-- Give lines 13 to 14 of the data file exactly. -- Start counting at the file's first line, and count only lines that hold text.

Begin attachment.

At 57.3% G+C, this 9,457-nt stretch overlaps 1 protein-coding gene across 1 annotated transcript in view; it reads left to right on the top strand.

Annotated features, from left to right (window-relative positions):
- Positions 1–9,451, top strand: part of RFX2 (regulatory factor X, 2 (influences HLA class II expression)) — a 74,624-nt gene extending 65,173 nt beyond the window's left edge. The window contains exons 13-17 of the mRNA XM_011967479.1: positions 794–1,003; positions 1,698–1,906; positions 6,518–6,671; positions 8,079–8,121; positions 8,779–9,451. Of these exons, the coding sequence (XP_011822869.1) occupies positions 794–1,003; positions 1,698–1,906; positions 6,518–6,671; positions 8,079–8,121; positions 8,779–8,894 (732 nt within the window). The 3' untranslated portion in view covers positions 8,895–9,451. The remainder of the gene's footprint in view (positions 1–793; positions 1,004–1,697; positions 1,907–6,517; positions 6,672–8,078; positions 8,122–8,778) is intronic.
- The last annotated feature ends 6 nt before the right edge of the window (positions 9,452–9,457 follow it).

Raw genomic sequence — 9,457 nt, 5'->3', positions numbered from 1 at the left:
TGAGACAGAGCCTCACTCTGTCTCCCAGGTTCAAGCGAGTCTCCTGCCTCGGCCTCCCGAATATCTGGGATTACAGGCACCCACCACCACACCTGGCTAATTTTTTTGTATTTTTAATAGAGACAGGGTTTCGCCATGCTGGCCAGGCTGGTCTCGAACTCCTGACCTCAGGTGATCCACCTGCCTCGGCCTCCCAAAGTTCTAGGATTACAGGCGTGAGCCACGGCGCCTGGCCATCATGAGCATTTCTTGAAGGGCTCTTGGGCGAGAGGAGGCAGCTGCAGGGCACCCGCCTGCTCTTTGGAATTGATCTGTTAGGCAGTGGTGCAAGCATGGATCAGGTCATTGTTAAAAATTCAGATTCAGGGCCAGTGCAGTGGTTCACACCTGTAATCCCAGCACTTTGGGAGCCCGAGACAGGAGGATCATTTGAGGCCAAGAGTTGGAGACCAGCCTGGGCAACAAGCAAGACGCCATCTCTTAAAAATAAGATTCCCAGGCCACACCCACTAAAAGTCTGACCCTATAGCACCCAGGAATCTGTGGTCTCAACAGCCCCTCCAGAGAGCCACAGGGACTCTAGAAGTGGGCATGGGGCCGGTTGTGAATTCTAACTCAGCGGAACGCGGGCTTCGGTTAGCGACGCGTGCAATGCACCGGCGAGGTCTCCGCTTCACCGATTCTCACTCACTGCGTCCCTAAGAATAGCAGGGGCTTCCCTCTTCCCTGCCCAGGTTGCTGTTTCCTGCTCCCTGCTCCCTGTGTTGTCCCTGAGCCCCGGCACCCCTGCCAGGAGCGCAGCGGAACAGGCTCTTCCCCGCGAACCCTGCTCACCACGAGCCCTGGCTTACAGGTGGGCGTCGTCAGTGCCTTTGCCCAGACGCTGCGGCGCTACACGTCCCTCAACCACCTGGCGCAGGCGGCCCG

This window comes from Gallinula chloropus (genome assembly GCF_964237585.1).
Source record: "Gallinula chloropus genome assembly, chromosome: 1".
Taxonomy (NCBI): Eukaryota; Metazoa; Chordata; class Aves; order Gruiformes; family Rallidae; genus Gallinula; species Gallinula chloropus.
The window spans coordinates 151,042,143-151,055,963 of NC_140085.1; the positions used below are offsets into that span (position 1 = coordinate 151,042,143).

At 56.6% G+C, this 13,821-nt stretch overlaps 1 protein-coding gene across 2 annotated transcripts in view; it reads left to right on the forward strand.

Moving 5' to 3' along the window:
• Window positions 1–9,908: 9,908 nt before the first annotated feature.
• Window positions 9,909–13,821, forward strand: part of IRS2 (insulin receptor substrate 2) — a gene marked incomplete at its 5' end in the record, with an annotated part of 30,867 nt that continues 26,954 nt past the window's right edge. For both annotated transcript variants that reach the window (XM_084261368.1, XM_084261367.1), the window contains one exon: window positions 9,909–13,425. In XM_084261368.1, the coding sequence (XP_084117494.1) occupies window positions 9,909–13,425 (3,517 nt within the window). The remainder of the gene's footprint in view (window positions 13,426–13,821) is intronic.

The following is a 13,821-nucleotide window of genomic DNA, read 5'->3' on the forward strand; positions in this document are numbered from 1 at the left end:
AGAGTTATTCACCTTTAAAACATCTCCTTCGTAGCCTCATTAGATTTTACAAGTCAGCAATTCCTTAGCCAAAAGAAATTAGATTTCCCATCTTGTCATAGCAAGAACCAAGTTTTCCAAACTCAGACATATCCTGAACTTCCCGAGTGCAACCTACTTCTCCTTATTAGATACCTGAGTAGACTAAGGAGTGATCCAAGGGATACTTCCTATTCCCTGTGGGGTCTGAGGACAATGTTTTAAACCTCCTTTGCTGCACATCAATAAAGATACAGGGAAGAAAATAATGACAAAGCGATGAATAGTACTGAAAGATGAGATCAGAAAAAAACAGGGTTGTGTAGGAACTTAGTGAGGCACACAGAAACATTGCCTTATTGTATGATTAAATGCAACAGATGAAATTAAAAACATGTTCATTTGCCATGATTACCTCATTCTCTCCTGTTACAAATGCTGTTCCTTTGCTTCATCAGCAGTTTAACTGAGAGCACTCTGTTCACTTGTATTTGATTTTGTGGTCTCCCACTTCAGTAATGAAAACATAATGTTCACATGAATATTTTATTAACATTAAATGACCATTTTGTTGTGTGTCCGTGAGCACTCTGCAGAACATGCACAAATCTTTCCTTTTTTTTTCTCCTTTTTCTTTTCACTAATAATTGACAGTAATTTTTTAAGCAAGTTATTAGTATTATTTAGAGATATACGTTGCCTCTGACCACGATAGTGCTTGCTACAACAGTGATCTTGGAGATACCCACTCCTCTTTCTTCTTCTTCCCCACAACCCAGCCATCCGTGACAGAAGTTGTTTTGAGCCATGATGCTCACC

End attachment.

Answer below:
• Window positions 1–9,908: 9,908 nt before the first annotated feature.
• Window positions 9,909–13,821, forward strand: part of IRS2 (insulin receptor substrate 2) — a gene marked incomplete at its 5' end in the record, with an annotated part of 30,867 nt that continues 26,954 nt past the window's right edge. For both annotated transcript variants that reach the window (XM_084261368.1, XM_084261367.1), the window contains one exon: window positions 9,909–13,425. In XM_084261368.1, the coding sequence (XP_084117494.1) occupies window positions 9,909–13,425 (3,517 nt within the window). The remainder of the gene's footprint in view (window positions 13,426–13,821) is intronic.